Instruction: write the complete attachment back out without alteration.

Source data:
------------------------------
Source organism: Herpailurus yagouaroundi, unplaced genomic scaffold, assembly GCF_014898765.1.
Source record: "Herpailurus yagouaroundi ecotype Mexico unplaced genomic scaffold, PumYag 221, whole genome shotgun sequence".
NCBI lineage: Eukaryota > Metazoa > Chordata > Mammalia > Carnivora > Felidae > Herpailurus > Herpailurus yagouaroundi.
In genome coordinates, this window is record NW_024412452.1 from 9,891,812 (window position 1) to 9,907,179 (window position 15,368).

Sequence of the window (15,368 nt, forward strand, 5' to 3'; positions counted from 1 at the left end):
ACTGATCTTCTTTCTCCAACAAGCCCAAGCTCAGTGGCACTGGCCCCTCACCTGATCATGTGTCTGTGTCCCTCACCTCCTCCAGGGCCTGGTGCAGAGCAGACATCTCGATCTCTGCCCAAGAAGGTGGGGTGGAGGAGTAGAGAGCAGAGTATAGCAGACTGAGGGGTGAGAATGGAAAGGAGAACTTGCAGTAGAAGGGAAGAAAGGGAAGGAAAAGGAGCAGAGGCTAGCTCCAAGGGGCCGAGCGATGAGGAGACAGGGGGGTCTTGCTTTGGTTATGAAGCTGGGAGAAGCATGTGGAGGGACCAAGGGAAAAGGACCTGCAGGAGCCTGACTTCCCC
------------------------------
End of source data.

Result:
Source organism: Herpailurus yagouaroundi, unplaced genomic scaffold, assembly GCF_014898765.1.
Source record: "Herpailurus yagouaroundi ecotype Mexico unplaced genomic scaffold, PumYag 221, whole genome shotgun sequence".
NCBI lineage: Eukaryota > Metazoa > Chordata > Mammalia > Carnivora > Felidae > Herpailurus > Herpailurus yagouaroundi.
In genome coordinates, this window is record NW_024412452.1 from 9,891,812 (window position 1) to 9,907,179 (window position 15,368).

Sequence of the window (15,368 nt, forward strand, 5' to 3'; positions counted from 1 at the left end):
ACTGATCTTCTTTCTCCAACAAGCCCAAGCTCAGTGGCACTGGCCCCTCACCTGATCATGTGTCTGTGTCCCTCACCTCCTCCAGGGCCTGGTGCAGAGCAGACATCTCGATCTCTGCCCAAGAAGGTGGGGTGGAGGAGTAGAGAGCAGAGTATAGCAGACTGAGGGGTGAGAATGGAAAGGAGAACTTGCAGTAGAAGGGAAGAAAGGGAAGGAAAAGGAGCAGAGGCTAGCTCCAAGGGGCCGAGCGATGAGGAGACAGGGGGGTCTTGCTTTGGTTATGAAGCTGGGAGAAGCATGTGGAGGGACCAAGGGAAAAGGACCTGCAGGAGCCTGACTTCCCC